[49] The maxima and minima of the multidecadal variability (1880s–1890s, 1960s and 1920s–1930s, 1980s–1990s, respectively) correspond reasonably well to well-known periods of cooling and warming in the Arctic, identified in Polyakov et al. [2003a, 2003b, 2004] as the LFO signature. The warming of the surface and Atlantic waters in the northern North Atlantic and the Arctic in the past two decades [Belkin et al., 1998; Grotenfendt et al., 1998; Polyakov et al., 2004] thereby can be interpreted as a manifestation of the positive phase of this multidecadal oscillation.

[50] Both the Greenland and the Barents Sea also demonstrate well-pronounced two- to three-decadal variability. In the Greenland Sea, a 24 to 30-year mode of ice edge variability is observed during April–August throughout the whole period where the data density is sufficient. In the Barents Sea this mode is manifested on a broad range of scales from 16 to 40 years and is most apparent in June.

[51] Similar multidecadal oscillations identified in the ice edge variability are found in different instrumental [Schlesinger and Ramankutty, 1994; Mann et al., 1995] and proxy records [Delworth and Mann, 2000; Isaksson et al., 2005; Gray et al., 2004] as well as being predicted by some models. The modeling studies suggest that these phenomena might be an imprint of a multidecadal oscillation in the thermohaline circulation of the North Atlantic. The level of atmosphere-ocean coupling in these models and the role of sea ice are different, which appears to have a significant influence on the variability. The suggested cycles therefore vary significantly from model to model: 50–80 year variability in Delworth et al. [1997] and Delworth and Mann [2000], 40–60 year in Griffies and Bryan [1997], 35-year cycle suggested in Timmermann et al. [1998] or 20-year cycles in Holland et al. [2001] and Wohlleben and Weaver [1995]. This topic therefore still needs further research. Note, that a superposition of oscillations with different periods may promote especially strong positive and negative anomalies. The extreme ice conditions of 1890s, 1930s and current anomalies occurred when positive (negative) LFO events were co-phased with positive (negative) phases of the two to three decadal mode of variability (Figure 6).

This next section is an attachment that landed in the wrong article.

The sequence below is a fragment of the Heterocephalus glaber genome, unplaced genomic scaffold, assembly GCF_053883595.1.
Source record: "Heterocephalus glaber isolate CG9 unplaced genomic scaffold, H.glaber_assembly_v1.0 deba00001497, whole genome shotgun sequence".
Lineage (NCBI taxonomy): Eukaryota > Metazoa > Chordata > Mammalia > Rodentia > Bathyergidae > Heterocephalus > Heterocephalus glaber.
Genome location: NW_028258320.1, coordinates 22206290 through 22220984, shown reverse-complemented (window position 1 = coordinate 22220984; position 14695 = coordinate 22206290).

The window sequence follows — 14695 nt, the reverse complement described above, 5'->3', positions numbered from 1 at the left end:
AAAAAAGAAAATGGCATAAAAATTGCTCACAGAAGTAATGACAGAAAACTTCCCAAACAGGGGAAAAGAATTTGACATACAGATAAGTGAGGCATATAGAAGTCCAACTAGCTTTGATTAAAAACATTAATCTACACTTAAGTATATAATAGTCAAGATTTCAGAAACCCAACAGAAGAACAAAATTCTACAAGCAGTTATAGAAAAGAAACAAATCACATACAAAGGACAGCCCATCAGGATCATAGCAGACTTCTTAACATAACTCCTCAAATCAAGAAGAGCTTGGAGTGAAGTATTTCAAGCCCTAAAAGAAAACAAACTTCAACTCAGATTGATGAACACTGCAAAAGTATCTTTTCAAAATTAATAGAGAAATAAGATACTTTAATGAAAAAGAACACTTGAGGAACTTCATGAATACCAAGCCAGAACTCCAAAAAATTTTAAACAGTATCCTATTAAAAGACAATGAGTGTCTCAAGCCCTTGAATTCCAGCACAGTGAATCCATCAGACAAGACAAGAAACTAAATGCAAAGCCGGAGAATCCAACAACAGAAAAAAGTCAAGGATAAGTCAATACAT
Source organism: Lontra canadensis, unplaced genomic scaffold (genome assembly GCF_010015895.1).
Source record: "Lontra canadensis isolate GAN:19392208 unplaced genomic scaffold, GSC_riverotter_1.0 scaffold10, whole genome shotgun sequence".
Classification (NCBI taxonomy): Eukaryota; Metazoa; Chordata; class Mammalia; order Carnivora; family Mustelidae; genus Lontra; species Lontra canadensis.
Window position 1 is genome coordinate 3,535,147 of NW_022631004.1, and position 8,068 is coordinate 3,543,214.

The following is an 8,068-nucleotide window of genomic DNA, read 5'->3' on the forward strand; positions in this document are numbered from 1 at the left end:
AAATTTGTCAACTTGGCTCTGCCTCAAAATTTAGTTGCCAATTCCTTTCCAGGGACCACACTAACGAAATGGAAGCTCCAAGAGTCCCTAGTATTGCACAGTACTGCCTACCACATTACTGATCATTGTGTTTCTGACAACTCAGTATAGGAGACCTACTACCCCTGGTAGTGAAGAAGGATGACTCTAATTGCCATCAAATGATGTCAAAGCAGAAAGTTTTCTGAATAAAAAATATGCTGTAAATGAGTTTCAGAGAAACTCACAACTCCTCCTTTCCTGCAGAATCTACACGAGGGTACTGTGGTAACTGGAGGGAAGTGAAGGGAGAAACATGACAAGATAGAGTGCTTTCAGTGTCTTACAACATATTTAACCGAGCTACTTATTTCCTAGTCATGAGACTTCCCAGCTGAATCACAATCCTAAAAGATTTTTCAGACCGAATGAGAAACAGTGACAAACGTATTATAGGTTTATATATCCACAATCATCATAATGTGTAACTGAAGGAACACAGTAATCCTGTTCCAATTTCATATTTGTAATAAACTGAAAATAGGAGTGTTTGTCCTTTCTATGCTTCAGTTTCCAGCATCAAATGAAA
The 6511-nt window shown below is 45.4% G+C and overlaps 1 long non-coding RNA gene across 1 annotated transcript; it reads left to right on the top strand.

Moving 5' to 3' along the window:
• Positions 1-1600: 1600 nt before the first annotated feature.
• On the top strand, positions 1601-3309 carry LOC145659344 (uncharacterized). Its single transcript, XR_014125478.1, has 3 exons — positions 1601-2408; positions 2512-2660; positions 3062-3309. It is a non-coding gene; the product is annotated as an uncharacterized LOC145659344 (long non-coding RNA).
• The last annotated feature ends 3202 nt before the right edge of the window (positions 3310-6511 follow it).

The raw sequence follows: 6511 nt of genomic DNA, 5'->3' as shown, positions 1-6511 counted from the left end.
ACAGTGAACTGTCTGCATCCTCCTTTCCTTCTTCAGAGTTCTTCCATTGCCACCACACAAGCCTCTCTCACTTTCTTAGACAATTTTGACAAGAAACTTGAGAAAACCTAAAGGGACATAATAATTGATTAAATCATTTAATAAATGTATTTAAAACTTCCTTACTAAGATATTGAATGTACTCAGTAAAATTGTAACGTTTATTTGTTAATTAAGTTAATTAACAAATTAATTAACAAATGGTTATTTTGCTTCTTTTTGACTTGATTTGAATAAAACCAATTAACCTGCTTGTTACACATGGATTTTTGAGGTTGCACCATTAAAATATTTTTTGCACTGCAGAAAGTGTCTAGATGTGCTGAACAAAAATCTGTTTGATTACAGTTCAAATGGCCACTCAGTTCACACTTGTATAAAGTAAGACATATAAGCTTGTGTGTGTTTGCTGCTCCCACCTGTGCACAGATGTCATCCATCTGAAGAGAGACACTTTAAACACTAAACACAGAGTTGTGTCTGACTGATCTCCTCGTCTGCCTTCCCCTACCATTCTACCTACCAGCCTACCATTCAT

[52] The weak manifestation of the long-term oscillations in the Barents Sea may arise from the higher ice edge variability there, compared to the Greenland Sea (see Figure 5), so that the LFO is hidden behind the interannual variations, which are superimposed on the centennial negative trend. The modeling results of Delworth et al. [1997] and Delworth and Mann [2000] also suggest that it is the Greenland Sea that primarily takes part in the multidecadal cycle, while in the Barents Sea these oscillations are not so well pronounced. The generally poorer data quality for the Barents Sea must also be taken into account. In particular the gap associated with the Second World War is longer, and more years in the time series are missing than in the Greenland Sea.

[53] We do not apply the wavelet analysis to the ice edge anomalies averaged over the whole study area because of the substantial data gaps in these time series. One can, however, notice the traces of the multidecadal variability in these data as well: in particular the decreased ice edge anomalies in the early part of the record before 1880 and in the 1920s–1930s, and increased in the 1900s–1910s and 1950s–1960s.